Tuesday’s primary elections ended the congressional career of North Carolina Rep. Renee Ellmers, began others in many open districts where the primary contest is tantamount to a general election, selected a Democratic challenger for Republican Sen. Chuck Grassley, and reduced the field in California’s open-seat Senate race to two Democrats.

North Carolina Ditches Ellmers

After court-ordered redistricting, one House Republican incumbent was always going to lose in the Tar Heel State’s 2nd District race. Rep. George Holding managed to beat fellow GOP colleague Ellmers easily.

Ellmers’ loss – which happened despite a last-minute robocall in her favor by Republican presidential candidate Donald Trump – was a major victory for a conservative groups such as the Club for Growth, which spent heavily to defeat her.

Judge Will Take On Grassley

Patty Judge, Iowa’s former lieutenant governor who had the support of the Democratic Senatorial Campaign Committee, won the Democratic nomination to challenge Republican Sen. Chuck Grassley in November. She beat her closest rival, state Sen. Rob Hogg, who was backed by a number of state party leaders, The Associated Press projected.

Already, Democrats in Washington have targeted Grassley, who chairs the Senate Judiciary Committee, over his opposition to President Obama’s nominee to the Supreme Court. There is little doubt that the line of attack will only grow as Republicans are questioned over whether they want the party’s likely presidential nominee, Donald Trump, to be responsible for nominating judges.

California Has Democrat v. Democrat Race for Senate in November

Two Democrats – Attorney General Kamala Harris and Rep. Loretta Sanchez – will face off in November for the Senate seat being vacated by Sen. Barbara Boxer, the first one-party, statewide contest since California instituted a top-two primary system, The Associated Press projected.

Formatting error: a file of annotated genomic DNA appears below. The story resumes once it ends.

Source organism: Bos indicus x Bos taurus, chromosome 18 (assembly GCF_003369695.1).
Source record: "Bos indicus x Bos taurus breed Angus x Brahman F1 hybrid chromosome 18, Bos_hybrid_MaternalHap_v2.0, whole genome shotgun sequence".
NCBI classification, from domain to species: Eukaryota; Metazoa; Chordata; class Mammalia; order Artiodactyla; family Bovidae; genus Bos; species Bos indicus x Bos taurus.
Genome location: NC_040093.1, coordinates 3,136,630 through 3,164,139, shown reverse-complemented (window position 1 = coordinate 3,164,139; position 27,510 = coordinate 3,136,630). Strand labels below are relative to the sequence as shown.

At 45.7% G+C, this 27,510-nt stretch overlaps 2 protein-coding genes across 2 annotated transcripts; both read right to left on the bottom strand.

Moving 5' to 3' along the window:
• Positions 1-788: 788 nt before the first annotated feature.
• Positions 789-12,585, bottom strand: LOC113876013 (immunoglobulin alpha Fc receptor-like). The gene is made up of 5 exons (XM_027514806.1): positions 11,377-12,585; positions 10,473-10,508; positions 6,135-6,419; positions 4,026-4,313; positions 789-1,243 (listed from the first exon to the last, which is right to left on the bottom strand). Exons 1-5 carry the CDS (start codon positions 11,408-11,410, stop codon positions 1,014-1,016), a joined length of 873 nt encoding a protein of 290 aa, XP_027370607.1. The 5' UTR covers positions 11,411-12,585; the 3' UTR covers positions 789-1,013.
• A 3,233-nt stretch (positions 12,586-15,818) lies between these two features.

The two emerged from the field of 34 candidates. Harris had the backing of EMILY’s List, a group that helps elect Democratic women who support abortion rights. It is not clear whether the group would be willing to go negative against Sanchez, a Democrat who fits the mold of an EMILY’s List candidate, but it is unlikely.

House Fields Set in Competitive Iowa, California Races

Two freshman Republicans facing tough challenges in Iowa learned Tuesday night who their rivals will be.  In Iowa’s 1st District, Monica Vernon, a Democrat backed by Washington Democrats and EMILY’s List, will take on Republican Rep. Rod Blum, one of the most vulnerable Republicans in Congress. In the state’s 3rd District, Jim Mowrer, a veteran of the Iraq war, will carry the Democratic torch against Republican Rep. David Young.

In California, the Democratic Congressional Committee got its way in two districts – the 10th and 25th – where they were backing Michael Eggman and Bryan Caforio to take on Republican Reps. Jeff Denham and Steve Knight. In Rep. David Valadao’s 21st District, the race was too close to call for who would challenge him in November, but it was led by Daniel Parra, the mayor pro-tem of Fowler.

The seats are viewed as competitive.

Unusual Numbers in North Carolina Primaries

One North Carolina race featured one of the smallest percentage victories in the country Tuesday night, while another featured the smallest margin of victory.

Rep. Robert Pittenger, the Republican who represents the state’s 9th District, ended Tuesday night with just under35 percent of the vote and only 142 more votes than his closest challenger, Mark Harris. Harris said he was not conceding and would push for a recount.

Voters in North Carolina’s 13th District had 17 candidates to choose from in the race to replace Holding, who ran in the 2nd District. On Tuesday night, they settled on one: Club for Growth-backed Ted Budd, a first-time candidate. He won with just 20 percent of the vote, 10 more than his closet rival, The Associated Press projected.

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